By Meg Kimmel
The writer is chief operating officer of the Maryland Food Bank.
Marylanders beware. When members of Congress returned to work earlier this month, they had the chance to avoid a partial government shutdown on Saturday. And instead of doing the hard work needed to pass a long-term bipartisan deal, Congress, once again, resorted to a temporary extension.
Our state is home to roughly 140,000 federal workers. That number does not include federal contractor workers (there are no available estimates for how many of these workers live in Maryland). Many of these workers live paycheck to paycheck, making just enough so they don’t qualify for government aid. In 2020, Maryland’s total workforce numbers ranked first in the nation for federal jobs per capita, at 242 jobs per 10,000 residents. Again, this data does not include those who work indirectly for the federal government as contractors.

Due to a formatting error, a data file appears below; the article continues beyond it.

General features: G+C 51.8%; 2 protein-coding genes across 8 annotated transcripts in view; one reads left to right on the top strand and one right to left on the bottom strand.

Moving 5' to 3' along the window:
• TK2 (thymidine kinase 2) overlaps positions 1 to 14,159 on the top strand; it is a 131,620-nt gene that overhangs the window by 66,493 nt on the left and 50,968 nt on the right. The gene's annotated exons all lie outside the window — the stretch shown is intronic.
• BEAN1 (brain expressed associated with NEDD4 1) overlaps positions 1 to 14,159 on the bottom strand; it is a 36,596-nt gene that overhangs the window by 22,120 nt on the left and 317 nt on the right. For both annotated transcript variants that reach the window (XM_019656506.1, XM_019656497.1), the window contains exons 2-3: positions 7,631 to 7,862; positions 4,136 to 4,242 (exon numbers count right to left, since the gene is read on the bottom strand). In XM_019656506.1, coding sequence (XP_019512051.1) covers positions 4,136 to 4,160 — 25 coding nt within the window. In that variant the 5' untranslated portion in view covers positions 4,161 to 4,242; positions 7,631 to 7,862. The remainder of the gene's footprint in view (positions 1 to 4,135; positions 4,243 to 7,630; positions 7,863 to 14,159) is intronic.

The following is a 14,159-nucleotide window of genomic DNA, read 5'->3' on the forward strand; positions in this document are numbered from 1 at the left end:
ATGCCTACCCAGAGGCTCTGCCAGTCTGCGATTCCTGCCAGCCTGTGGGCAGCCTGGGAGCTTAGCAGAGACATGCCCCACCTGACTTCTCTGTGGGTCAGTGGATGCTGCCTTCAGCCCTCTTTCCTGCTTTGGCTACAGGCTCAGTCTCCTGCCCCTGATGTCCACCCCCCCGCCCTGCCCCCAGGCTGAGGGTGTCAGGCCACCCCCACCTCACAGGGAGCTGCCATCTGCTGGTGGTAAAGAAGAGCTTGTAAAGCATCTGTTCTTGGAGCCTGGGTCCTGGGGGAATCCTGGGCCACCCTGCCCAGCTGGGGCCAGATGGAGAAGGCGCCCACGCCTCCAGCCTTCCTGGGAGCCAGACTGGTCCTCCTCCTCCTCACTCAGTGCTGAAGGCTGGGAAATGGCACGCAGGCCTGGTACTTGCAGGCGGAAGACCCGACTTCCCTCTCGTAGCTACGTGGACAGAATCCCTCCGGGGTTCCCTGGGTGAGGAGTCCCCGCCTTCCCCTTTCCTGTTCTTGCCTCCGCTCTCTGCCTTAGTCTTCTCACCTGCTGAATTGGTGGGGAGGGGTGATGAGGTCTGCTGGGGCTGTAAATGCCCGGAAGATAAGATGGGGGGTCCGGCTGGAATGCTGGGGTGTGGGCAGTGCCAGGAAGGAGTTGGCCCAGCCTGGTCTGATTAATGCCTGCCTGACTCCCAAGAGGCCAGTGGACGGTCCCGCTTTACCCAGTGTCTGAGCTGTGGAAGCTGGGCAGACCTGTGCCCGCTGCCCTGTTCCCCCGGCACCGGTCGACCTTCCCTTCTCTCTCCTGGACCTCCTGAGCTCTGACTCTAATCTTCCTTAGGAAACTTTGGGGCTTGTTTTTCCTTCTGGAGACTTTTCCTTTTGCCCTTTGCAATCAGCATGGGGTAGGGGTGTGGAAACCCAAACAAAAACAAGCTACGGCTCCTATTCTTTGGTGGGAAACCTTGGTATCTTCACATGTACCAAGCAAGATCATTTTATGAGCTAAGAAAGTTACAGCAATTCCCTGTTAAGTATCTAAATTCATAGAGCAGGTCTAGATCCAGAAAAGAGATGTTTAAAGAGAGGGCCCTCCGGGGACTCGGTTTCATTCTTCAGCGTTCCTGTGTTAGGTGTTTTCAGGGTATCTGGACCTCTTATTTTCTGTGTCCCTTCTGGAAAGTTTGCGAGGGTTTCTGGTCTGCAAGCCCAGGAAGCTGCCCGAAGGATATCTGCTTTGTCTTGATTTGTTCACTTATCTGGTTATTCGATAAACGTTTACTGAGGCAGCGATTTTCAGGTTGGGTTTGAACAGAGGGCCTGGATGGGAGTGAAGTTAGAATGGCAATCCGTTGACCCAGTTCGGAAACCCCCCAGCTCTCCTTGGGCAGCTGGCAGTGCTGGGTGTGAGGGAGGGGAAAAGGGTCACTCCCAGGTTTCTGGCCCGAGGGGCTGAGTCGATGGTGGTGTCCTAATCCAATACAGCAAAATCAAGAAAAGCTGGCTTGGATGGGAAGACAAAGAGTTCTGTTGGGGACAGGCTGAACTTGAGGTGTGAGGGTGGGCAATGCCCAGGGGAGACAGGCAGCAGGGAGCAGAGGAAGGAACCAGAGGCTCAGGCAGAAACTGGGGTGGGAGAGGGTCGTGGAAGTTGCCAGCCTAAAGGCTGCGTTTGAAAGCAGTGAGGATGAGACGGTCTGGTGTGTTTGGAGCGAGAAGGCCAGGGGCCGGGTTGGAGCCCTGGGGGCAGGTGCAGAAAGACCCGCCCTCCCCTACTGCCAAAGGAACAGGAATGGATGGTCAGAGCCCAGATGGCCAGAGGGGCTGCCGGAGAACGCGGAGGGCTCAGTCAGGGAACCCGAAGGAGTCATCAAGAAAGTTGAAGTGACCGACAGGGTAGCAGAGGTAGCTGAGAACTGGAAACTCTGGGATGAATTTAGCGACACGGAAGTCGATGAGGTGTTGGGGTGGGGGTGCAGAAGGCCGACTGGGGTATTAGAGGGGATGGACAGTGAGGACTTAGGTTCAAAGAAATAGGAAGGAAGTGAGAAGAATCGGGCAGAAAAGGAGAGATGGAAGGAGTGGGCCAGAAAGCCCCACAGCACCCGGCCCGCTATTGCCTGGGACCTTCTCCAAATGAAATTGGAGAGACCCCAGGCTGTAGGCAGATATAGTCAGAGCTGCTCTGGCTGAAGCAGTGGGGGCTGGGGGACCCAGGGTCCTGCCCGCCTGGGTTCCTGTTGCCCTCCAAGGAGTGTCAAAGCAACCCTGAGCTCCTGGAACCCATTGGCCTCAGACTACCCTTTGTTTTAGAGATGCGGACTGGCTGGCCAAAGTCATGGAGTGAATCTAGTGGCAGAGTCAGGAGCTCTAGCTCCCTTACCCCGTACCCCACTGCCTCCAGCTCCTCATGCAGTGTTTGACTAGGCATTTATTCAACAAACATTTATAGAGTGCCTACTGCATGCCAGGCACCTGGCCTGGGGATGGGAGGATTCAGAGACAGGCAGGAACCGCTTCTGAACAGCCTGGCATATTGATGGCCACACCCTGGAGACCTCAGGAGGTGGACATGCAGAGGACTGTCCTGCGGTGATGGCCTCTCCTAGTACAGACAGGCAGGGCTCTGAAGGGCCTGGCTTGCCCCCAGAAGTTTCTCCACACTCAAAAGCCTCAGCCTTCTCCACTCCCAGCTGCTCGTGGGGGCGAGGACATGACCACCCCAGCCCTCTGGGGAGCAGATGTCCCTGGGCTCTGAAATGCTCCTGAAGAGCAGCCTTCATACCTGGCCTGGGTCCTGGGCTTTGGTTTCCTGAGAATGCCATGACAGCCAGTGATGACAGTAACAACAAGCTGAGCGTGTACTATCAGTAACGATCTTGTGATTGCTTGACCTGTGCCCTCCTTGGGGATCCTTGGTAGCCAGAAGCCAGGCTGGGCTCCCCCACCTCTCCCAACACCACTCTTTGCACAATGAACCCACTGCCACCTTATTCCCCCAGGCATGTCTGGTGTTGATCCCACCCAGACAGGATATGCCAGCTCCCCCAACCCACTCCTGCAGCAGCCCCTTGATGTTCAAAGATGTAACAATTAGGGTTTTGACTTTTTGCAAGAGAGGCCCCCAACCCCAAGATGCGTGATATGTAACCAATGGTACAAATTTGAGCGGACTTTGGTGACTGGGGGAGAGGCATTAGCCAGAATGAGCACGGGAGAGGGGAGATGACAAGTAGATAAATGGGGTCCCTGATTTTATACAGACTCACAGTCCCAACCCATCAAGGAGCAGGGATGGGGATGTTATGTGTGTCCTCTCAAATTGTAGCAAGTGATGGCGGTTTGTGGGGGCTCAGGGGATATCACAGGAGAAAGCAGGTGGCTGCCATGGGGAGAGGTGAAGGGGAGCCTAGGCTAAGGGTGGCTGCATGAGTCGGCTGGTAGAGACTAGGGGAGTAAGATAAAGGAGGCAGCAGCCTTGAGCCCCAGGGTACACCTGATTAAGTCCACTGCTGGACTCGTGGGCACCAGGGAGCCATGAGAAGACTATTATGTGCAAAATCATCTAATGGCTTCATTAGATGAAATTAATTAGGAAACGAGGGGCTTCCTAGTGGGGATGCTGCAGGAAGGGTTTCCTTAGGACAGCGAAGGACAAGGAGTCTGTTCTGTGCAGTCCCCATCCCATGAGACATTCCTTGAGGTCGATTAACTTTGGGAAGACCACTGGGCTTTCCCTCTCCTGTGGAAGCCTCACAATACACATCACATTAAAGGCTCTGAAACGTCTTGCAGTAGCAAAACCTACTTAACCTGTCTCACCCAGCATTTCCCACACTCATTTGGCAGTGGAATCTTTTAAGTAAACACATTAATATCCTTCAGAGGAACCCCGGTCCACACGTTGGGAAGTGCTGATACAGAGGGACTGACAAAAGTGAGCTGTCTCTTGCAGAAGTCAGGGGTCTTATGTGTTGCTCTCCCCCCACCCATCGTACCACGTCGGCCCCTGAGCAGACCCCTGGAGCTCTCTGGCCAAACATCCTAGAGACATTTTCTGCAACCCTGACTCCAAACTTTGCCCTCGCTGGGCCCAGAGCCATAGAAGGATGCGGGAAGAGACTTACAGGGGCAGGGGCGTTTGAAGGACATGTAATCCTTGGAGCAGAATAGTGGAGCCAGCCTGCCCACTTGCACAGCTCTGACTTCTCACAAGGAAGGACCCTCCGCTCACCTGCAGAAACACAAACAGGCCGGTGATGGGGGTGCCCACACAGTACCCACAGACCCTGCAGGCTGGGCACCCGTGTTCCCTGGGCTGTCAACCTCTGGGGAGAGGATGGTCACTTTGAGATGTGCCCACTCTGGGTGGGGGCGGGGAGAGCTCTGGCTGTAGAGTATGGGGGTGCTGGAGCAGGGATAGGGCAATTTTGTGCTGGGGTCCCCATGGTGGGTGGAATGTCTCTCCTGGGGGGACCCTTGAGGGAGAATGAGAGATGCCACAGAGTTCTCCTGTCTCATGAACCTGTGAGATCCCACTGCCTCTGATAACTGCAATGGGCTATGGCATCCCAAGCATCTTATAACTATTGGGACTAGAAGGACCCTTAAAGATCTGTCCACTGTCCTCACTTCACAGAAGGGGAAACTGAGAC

Each time the federal government approaches a shutdown or shuts down, the demand for food assistance rises. This fact sits on top of our current reality, in which food insecurity in Maryland is at historic highs. One in three Marylanders are already struggling to access nutritious food.
The “why” behind this current crisis is well documented. Although the rate of inflation has slowed, housing, food, and other essentials remain at record levels, forcing more people to seek help to make ends meet. This strain is showing up across more income levels than ever.
In 2023, 35% of families with incomes below $35,000 experienced food insecurity, as did 32% of families with incomes of $35,000-$50,000, and 22% of families with incomes between $50,000 and $75,000.
Furloughing federal workers and contractors will only increase the number of people trying to pay bills and put food on the table. And that will increase the number of people needing support from the Maryland Food Bank and our statewide network of community partners.
Maryland workers who rely on federal government paychecks have started planning for the difficult choices to come… deciding what bills can be paid and which cannot.
We implore Congress to pass annual appropriations bills and keep our government open. Kicking the can down the road has very real implications for working people in our state. Marylanders are already suffering; we simply cannot afford to create even more uncertainty and hardship for our neighbors.